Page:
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November 10, 2010
Music serves a very personal function in my life. While some scoff at the fact that I rarely venture beyond my ten-twenty artists, it is typically because I share such an intimate relationship with them and do not take that lightly.
Though I occasionally set my library on shuffle, the most frequently played songs are almost exclusively from Iron & Wine, Sufjan Stevens, The Kooks, Snow Patrol—and a few others of that vein.
I like my music folksy, mellow—and frequently British.
I’m also typically skeptical when musical groups suddenly become very popular, so when my roommate and I first heard Mumford & Sons on TV one morning, I wasn’t sure what to think.
But I liked their sound, so we got the album.
However, I didn’t listen to it very closely until their lyrics lit up my news feed as several of my friends started using them for status updates on Facebook.
At the risk of sounding like a music review, I did a little research on the band. Mumford & Sons consists of four men (including one named Country Winston; that may be one of the most delightful names I have ever heard) from London.
“Sigh No More” is their official debut album, although they’ve been together for a few years. They love performing live and are working their way through the US right now.
Though I was initially drawn to their music, I was subsequently captivated by the stories that they tell through their songs. In particular, “Roll Away the Stone” quickly became one of my favorites because of a few simple lines: “It seems that all my bridges have been burned / But you say ‘That’s exactly how this grace thing works’ / It’s not the long walk home that will change this heart / But the welcome I receive with every start”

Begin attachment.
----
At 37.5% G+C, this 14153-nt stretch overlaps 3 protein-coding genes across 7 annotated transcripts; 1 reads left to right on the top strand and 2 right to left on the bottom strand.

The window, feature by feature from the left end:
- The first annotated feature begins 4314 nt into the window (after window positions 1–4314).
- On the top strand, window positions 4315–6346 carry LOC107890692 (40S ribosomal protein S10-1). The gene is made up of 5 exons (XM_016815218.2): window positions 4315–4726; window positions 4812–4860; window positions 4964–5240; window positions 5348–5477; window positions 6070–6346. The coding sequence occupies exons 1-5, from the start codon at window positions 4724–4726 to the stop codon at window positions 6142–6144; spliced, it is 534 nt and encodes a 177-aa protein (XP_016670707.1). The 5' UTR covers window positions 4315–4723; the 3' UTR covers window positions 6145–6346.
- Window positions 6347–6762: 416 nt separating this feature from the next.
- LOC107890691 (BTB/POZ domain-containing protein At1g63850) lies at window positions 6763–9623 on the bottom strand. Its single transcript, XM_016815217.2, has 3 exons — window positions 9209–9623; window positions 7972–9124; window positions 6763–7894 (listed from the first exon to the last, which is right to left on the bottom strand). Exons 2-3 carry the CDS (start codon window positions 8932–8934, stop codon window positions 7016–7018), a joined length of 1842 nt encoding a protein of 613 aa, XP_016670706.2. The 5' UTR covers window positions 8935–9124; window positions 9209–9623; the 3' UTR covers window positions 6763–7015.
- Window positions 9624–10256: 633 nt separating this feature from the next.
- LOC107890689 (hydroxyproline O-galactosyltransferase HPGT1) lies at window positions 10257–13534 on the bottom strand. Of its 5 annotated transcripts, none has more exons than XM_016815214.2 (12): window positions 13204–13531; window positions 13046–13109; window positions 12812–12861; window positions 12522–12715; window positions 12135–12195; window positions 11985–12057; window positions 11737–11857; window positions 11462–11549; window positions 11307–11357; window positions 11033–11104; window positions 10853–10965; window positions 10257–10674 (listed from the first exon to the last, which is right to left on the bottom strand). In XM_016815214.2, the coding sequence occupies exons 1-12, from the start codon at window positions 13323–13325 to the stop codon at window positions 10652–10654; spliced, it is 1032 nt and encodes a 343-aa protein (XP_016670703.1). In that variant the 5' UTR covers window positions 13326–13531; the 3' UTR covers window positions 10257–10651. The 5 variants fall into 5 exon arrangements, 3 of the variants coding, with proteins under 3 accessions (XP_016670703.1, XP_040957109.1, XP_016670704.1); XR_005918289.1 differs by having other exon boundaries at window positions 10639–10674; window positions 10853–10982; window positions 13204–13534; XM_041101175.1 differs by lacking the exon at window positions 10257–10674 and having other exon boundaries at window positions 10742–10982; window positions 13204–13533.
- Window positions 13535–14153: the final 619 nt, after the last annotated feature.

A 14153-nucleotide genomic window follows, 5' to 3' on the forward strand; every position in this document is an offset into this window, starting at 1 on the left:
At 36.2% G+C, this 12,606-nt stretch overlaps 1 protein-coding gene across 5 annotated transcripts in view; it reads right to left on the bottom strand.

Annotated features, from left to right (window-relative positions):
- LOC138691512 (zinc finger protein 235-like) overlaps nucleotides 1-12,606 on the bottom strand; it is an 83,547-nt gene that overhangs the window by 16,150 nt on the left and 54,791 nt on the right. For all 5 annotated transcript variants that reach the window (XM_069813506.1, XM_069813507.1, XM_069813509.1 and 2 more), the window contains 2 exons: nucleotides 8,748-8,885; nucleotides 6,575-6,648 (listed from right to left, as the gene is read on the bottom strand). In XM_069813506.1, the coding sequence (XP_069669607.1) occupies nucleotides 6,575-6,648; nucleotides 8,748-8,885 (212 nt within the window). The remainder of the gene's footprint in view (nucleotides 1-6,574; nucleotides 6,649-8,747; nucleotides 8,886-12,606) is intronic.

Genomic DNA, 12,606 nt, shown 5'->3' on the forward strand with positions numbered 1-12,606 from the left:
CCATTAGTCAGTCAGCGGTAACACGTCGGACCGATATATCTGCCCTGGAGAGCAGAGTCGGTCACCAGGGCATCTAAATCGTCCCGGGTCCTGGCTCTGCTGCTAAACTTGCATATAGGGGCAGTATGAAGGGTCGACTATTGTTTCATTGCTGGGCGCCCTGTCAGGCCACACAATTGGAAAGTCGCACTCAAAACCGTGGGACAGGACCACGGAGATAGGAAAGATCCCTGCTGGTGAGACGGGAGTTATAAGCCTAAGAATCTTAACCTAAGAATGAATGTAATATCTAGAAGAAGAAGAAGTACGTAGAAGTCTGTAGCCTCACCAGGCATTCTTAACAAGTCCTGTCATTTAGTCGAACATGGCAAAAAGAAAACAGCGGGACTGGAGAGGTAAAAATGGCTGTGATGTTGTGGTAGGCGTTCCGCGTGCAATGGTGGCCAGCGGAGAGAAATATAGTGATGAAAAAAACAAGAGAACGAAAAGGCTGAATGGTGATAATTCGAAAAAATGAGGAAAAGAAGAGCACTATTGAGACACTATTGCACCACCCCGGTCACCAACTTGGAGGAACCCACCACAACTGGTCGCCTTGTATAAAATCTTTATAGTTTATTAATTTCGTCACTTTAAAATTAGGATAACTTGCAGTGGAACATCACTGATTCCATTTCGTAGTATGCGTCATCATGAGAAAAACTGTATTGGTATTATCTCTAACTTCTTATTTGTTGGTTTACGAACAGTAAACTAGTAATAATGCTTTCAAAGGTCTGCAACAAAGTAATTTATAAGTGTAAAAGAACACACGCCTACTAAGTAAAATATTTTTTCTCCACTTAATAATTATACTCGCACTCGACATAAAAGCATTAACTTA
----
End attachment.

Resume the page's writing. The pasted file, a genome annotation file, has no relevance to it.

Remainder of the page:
Something about that verse struck something deep within me. And I have deleted at leave five attempts at the next sentence; trying with everything I am not to say what I’ve heard in every sermon about grace all my life.
But the most eloquent conclusion I’ve found thus far is that grace cannot exist without a burned bridge or two.
If my Savior came to find that which was lost, I imagine that He started by looking for all the fires. And yet, that seems so hard to wrap our minds around.
In a church that emphasizes the righteousness of the Christian individual (perhaps rightly so)—often by works (perhaps wrongly so)—is there any room for the sin we do not fully escape?
Where do we fit all the mistakes and human failings that shape much of who we are into our conception of the believer striving for perfection?
Because despite my many faults and not so pleasant past experiences, it has often been through those struggles that God showed me His face, perhaps the most powerfully. In the midst of my darkness, He becomes all the more radiant.
And it is that Presence at every ‘start’ of my ever lengthening journey that sustains every step—because each burned bridge gives me one more reason to keep moving forward.
We know that this is where Romans 6 comes in, before someone accuses me of giving the campus free reign to sin; I’ll spare you the theology and simply leave you with these thoughts.
Christ called us to a life of righteousness, but He did not waste His time on the spotless.
He makes it abundantly clear that we are truly made righteous by the nature of our faith—and this faith is often characterized by the ones who feel they have nowhere left to go but up.
“But where sin increased, grace increased all the more...” I praise God that we can serve the One who makes even our failings into something beautiful.
And that is what makes the journey worth taking every day, so that we can become better—through His grace—ever growing into the image of the Creator together.
In short, Mumford & Sons captures this story quite beautifully through their music. That is one humble opinion of this music-illiterate bookworm.